Printable CopyOLEANNA
Until 22 Mar 2009

Review by John Wells

A nervous, unsure and confused student (Carol – Joanne Hartstone) is failing her course. She desperately needs to pass, and meets her professor, imploring him to help her. The professor (John – Guy Masterson) is distracted, but agrees to guide her through her difficulties. His kindness is suffused with arrogance and an unequal power relationship, but is there more to this bargain? Is his apparent certainty that she will get an “A” a reflection of his confidence in his teaching or is there an unspoken quid pro quo? Are his touches reassuring or sexual? When Carol reports John to the tenure committee, his world is thrown into turmoil. Has he been manipulated or is he only the victim of his own prurient condescension?

David Mamet’s unflinching play about sexual politics, the dishonesty of modern education and how the language of jargon obliterates communication, is tense, incendiary and gut-wrenching. The brilliant text is well served by two sensational performances by Hartstone and Masterson.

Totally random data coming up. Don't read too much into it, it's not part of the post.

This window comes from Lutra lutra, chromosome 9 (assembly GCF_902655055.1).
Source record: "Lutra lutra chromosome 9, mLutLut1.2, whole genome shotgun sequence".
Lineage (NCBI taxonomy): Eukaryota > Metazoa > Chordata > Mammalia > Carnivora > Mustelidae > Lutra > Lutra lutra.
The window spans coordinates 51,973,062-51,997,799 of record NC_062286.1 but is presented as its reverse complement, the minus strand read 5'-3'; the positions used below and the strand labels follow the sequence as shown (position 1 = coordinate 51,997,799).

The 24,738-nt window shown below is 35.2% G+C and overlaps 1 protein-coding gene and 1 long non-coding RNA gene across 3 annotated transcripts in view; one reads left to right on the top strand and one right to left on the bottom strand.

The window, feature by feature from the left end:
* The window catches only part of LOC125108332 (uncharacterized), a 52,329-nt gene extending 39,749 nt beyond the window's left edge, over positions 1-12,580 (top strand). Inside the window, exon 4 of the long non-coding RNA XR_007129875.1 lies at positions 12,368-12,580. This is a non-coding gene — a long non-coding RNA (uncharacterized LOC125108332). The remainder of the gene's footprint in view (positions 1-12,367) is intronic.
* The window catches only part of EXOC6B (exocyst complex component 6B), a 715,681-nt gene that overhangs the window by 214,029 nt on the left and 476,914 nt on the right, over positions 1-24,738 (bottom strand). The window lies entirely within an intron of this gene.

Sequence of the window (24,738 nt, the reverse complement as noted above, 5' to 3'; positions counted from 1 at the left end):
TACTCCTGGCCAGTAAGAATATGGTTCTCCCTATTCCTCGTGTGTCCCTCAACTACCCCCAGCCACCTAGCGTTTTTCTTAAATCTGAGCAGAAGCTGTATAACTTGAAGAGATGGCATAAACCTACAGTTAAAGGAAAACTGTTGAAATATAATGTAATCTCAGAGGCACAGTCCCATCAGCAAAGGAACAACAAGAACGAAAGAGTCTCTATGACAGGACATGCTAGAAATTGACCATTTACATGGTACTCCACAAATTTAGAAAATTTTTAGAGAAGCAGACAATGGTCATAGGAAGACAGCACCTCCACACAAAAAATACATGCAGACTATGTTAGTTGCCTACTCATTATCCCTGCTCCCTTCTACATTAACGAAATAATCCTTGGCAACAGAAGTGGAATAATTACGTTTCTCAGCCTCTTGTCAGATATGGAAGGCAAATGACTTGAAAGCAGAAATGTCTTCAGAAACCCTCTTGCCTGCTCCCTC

The most interesting artistic choice is how to pitch the relationship: is Carol stupid and naïve or is there some calculation in her, is she guileless or is there a whiff of coquettishness in her plea for help? Is John also naïve, closeted by his self-importance and secure in his world of semantics? Emma Lucia’s assured direction offers no clear answers but the edge of sympathy is with the hapless academic. The savage ironies and complexities of this master-work are brought precisely to the performance by Lucia and her brilliant cast. Violent, uncompromising and uncomfortable, this play should be seen by all whoappreciate intelligent and impeccably-performed theatre.

Rating: 4.5 stars (out of 5)